Drone photos show the massive devastation caused by the earthquake that struck Syria and Turkey, leaving tens of thousands dead and injured. Aleppo, Syria February 8, 2023 (Mohammad Bash/ Shutterstock)
By Harper Meacham
A magnitude 6.3 aftershock struck Turkey and Syria Monday, killing eight and injuring 300 just weeks after a deadly earthquake hit in the same area.
Turkey’s southern Hatay providence, along the Syrian border, felt the effects of the temblors that damaged buildings that had survived the quakes earlier this month. More than 48,000 people have died across Turkey and Syria since the magnitude 7.8 earthquake on Feb. 6.
“The new tremblor has unsettled families and communities who’ve already had their sense of security shaken to the core,” said Jenelle Eli, a spokesperson for the International Federation of Red Cross and Red Crescent Societies.
According to the United States Geological Survey, the Kahramanmaraş region was expected to face severe aftershocks, especially after experiencing the 7.8 magnitude earthquake.
Turkish Enterprise and Business Confederation Reconstruction estimated reconstruction to cost nearly $85 billion addressing the 8,000 budlings that were destroyed.
The aftershocks trapped many inside buildings, and an aid group with workers in Syria reported many citizens jumping from buildings in a panic.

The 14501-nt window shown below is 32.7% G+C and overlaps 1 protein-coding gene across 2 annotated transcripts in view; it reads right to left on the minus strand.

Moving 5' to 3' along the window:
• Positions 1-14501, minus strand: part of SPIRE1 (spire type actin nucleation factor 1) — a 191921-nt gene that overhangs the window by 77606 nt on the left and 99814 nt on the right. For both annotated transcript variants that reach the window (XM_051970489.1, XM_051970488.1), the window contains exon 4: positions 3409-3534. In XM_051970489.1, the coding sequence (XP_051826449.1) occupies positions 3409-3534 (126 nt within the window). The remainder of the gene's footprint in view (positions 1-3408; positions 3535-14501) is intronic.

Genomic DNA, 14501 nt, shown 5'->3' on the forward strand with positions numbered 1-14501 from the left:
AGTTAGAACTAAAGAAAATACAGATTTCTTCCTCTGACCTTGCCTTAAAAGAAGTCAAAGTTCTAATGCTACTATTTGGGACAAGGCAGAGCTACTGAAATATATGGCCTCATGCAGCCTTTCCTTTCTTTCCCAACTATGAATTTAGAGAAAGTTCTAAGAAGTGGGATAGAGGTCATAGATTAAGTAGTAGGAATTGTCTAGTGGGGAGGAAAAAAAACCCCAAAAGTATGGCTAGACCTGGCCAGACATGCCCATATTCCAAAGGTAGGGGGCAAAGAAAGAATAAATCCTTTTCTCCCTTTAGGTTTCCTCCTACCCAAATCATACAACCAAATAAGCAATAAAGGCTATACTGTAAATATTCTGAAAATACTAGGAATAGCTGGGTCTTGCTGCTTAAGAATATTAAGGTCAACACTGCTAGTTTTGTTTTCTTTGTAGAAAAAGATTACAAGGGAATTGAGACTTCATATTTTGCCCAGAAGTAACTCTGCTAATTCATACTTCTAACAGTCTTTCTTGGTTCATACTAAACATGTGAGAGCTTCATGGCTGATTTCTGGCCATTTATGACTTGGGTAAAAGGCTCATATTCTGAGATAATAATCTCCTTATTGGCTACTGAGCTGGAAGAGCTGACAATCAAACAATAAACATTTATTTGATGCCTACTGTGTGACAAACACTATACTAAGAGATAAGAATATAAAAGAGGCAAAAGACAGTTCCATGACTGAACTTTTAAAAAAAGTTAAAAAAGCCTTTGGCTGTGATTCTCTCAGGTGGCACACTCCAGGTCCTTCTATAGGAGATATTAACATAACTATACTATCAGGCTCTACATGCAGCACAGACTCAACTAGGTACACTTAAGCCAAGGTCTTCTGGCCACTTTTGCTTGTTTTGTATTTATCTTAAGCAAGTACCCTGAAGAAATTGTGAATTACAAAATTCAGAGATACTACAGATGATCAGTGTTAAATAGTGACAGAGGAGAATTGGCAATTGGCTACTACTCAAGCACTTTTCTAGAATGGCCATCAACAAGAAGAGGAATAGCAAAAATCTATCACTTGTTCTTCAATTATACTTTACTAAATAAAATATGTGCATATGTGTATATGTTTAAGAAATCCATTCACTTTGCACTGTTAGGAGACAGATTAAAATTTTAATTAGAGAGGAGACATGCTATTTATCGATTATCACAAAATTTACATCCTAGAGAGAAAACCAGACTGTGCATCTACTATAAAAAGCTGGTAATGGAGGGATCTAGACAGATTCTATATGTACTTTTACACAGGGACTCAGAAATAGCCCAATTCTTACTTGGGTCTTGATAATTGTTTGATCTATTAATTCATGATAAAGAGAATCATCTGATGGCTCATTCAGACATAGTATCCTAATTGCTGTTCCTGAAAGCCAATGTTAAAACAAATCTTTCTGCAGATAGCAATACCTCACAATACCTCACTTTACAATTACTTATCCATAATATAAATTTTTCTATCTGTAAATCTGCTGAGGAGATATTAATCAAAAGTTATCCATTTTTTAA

Out of fear of losing more lives, Turkish Vice President Fuat Oktay urged the public to stay far from damaged buildings, especially if there are belongings inside.
Before the disaster, Turkey was already recovering from a collapsing currency and runaway inflation crisis; some leaders of opposing parties took this opportunity after the earthquake to defame Turkish President Recep Tayyip Erdoğan, in hopes of furthering their campaign in preparation for elections this May.
The leader of Turkey’s main opposition party, Kemal Kilicdaroglu, said if anyone is to blame for this disaster, it’sErdoğan.
“In a period like this, I cannot stomach people conducting negative campaigns for political interest,” Erdoğan said in response to Kilicdaroglu.
Erdoğan will face growing pressure to address Turkey’s inevitable economic blow and the thousands of lives lost due to the massive destruction, especially with elections around the corner.